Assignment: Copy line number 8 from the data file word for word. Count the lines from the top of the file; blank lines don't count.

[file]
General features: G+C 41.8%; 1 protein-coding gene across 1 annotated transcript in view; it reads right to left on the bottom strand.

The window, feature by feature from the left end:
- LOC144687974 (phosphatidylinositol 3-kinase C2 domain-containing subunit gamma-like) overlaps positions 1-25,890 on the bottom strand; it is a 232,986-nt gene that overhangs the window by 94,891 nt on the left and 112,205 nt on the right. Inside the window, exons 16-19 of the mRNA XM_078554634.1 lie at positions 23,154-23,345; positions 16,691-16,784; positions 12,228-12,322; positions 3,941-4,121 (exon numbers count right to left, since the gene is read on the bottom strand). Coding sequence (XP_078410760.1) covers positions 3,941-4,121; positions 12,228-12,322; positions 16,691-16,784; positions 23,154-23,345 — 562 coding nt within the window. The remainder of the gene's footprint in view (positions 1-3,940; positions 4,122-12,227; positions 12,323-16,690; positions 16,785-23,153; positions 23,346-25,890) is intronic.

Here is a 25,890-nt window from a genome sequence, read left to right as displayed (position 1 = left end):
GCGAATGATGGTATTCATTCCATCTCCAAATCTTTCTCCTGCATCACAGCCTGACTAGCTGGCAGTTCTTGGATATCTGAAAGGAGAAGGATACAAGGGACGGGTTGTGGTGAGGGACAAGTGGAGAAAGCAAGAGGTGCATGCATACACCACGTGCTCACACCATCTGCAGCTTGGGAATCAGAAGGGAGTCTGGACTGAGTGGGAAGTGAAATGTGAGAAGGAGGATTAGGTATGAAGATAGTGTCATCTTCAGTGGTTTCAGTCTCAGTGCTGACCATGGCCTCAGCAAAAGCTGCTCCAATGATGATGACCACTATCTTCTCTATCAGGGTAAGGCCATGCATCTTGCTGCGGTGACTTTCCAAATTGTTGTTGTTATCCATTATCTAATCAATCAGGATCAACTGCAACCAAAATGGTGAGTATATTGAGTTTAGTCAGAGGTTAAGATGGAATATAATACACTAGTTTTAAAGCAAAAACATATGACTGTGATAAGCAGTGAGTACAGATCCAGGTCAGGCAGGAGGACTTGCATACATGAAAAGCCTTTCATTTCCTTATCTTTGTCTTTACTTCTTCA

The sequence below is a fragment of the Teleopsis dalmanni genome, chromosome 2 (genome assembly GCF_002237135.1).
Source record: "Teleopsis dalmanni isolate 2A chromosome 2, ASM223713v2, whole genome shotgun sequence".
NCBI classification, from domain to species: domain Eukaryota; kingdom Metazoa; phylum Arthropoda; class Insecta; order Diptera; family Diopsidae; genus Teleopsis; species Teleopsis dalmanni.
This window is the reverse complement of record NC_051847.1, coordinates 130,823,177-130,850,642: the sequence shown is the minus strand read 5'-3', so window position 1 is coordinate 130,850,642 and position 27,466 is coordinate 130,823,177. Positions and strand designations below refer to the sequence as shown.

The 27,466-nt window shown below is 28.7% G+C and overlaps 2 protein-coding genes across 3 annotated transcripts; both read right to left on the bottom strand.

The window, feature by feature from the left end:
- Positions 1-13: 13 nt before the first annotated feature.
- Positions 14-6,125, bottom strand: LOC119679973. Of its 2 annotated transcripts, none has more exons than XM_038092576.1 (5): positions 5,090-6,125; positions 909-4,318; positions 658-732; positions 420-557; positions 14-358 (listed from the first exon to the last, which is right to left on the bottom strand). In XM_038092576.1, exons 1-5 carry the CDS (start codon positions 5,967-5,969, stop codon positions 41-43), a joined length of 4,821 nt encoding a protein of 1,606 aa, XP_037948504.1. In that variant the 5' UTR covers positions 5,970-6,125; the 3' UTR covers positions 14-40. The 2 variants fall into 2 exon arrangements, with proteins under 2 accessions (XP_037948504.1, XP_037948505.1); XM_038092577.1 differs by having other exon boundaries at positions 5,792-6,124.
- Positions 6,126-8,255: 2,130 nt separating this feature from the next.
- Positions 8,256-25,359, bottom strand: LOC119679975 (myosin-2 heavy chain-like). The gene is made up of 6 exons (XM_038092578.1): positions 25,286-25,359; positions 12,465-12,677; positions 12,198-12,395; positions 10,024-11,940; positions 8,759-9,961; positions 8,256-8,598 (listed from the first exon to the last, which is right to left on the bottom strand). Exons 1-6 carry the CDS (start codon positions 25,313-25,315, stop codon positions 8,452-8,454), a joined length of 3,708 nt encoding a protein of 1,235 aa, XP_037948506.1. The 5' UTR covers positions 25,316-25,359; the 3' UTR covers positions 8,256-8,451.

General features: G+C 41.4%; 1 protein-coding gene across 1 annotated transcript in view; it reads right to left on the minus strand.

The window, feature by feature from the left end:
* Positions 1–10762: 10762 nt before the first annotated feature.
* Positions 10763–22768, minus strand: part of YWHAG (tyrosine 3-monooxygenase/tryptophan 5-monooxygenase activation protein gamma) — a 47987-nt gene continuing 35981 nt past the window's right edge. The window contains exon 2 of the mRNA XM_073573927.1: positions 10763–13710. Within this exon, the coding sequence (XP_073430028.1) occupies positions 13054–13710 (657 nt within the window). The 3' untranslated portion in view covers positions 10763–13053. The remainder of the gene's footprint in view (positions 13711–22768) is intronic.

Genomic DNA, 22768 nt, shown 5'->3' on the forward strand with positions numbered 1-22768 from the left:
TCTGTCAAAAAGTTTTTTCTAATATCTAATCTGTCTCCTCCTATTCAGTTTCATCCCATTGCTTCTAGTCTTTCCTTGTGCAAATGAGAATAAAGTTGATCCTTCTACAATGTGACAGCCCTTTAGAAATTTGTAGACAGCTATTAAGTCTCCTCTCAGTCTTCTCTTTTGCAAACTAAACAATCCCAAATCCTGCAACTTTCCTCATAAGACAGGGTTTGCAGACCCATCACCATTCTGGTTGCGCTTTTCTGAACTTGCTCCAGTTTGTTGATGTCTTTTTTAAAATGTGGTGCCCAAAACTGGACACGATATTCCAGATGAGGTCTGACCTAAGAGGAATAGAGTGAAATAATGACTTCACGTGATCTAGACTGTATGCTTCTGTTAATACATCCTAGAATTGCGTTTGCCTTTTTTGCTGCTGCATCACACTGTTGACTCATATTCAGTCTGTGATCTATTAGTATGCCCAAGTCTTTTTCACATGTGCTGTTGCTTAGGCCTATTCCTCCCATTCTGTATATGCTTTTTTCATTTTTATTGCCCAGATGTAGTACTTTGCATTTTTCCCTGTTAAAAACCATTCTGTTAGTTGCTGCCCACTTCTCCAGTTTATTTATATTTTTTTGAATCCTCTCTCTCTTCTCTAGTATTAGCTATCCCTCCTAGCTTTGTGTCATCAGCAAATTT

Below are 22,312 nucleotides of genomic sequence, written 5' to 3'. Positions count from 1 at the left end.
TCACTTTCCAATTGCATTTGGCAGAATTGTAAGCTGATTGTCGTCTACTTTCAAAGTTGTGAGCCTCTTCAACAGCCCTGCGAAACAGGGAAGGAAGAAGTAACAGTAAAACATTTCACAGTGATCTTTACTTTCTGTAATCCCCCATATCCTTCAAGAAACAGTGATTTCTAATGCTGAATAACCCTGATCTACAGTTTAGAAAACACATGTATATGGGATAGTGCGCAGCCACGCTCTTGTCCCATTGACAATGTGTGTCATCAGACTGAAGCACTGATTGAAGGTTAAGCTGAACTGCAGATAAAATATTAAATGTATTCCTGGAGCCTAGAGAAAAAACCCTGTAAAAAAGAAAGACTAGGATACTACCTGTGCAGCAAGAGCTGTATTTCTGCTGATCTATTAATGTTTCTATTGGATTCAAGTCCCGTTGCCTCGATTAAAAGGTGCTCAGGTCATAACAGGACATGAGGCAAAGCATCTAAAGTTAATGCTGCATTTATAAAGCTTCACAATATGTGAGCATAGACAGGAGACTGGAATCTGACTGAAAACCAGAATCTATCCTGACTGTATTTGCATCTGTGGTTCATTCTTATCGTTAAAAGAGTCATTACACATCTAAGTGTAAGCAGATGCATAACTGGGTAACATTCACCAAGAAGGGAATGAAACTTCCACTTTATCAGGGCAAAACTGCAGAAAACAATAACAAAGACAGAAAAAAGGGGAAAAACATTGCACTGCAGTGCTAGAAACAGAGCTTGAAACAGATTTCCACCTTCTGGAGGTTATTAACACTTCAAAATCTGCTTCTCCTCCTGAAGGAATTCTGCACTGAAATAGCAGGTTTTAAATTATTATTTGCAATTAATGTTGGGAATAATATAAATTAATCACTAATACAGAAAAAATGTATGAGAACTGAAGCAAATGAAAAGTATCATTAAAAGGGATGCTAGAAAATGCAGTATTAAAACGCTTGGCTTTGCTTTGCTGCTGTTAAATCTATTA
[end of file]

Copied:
NCBI classification, from domain to species: domain Eukaryota; kingdom Metazoa; phylum Arthropoda; class Insecta; order Diptera; family Diopsidae; genus Teleopsis; species Teleopsis dalmanni.